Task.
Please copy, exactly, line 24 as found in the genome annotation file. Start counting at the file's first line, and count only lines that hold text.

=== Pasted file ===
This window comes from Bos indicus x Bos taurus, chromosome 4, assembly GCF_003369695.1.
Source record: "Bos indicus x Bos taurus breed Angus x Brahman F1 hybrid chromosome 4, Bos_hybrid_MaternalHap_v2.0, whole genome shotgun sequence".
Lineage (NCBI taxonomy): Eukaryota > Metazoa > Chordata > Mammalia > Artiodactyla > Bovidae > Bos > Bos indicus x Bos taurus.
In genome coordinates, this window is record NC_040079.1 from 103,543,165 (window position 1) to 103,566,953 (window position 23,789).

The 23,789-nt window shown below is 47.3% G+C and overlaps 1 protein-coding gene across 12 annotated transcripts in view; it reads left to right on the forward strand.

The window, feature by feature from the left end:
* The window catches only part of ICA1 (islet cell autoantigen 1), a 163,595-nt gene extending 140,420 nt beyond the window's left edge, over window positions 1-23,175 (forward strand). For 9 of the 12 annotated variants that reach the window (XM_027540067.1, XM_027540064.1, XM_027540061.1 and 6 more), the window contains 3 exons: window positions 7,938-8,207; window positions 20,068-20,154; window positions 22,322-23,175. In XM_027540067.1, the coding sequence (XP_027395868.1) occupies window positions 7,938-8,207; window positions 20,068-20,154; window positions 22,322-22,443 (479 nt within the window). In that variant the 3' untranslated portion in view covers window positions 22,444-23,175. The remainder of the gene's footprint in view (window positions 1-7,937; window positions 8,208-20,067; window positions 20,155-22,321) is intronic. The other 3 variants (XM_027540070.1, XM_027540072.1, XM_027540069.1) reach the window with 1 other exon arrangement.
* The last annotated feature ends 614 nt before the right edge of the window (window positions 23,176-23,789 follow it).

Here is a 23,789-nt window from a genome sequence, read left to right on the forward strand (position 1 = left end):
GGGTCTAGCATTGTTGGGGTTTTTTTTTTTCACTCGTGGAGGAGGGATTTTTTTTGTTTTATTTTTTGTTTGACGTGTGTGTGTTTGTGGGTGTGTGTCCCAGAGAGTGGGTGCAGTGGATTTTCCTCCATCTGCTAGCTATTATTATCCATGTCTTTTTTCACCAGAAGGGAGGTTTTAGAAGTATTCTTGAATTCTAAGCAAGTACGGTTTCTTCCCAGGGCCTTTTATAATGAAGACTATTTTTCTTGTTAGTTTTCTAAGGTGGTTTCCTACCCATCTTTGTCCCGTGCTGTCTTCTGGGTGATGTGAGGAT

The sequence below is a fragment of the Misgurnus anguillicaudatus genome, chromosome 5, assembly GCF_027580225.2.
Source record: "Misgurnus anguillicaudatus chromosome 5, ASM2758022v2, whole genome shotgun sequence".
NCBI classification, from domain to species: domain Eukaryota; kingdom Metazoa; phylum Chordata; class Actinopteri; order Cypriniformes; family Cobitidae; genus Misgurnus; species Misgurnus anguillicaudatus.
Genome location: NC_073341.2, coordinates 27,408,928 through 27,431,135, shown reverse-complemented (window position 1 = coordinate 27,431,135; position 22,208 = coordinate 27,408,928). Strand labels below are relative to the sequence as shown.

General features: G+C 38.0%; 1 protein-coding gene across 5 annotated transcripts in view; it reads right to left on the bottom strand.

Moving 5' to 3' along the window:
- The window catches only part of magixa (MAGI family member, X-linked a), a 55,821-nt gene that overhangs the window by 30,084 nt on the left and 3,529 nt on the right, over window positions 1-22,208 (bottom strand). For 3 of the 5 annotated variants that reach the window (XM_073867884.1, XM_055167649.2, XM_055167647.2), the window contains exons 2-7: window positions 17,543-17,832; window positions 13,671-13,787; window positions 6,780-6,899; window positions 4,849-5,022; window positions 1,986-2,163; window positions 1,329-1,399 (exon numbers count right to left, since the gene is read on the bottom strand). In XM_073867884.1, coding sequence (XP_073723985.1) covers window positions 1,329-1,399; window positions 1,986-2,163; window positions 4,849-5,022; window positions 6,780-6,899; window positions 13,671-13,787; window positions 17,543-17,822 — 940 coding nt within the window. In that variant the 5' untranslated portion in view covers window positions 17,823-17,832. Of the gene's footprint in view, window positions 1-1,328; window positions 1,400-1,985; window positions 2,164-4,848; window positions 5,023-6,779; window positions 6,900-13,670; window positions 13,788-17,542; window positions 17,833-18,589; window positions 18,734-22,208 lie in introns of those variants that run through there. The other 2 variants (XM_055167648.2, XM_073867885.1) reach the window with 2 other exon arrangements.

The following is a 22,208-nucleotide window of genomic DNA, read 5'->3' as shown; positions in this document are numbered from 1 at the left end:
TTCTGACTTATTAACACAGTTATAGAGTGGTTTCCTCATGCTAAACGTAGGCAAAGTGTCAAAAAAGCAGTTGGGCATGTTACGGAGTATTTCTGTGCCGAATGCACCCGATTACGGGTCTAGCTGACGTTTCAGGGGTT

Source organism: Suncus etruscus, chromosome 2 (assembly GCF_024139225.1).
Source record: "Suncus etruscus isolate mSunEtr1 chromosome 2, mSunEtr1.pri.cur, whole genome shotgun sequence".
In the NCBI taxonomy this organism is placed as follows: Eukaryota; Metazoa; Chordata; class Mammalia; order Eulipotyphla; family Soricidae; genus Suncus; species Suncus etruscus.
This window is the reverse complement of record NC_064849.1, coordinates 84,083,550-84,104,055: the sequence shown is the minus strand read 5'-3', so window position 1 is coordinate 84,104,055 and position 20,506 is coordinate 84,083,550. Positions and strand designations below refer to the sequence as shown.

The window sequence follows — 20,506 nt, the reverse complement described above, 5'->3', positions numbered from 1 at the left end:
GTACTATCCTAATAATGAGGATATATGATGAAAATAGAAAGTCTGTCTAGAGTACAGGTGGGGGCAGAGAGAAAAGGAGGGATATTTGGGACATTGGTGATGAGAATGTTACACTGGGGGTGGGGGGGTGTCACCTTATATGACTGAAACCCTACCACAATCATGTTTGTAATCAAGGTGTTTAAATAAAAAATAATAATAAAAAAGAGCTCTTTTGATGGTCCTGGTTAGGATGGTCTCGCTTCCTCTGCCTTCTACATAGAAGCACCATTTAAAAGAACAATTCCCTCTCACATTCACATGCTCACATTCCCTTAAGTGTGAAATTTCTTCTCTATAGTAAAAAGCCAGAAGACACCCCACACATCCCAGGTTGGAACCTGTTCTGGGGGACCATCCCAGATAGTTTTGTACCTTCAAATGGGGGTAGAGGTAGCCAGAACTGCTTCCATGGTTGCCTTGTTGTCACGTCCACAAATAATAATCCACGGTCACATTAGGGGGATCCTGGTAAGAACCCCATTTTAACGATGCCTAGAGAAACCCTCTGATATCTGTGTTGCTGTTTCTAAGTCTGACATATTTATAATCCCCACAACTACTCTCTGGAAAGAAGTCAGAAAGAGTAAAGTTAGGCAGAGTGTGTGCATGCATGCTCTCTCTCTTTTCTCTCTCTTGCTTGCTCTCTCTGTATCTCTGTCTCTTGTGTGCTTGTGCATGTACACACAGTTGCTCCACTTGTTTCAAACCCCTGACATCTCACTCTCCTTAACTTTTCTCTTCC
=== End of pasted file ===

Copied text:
The window sequence follows — 20,506 nt, the reverse complement described above, 5'->3', positions numbered from 1 at the left end: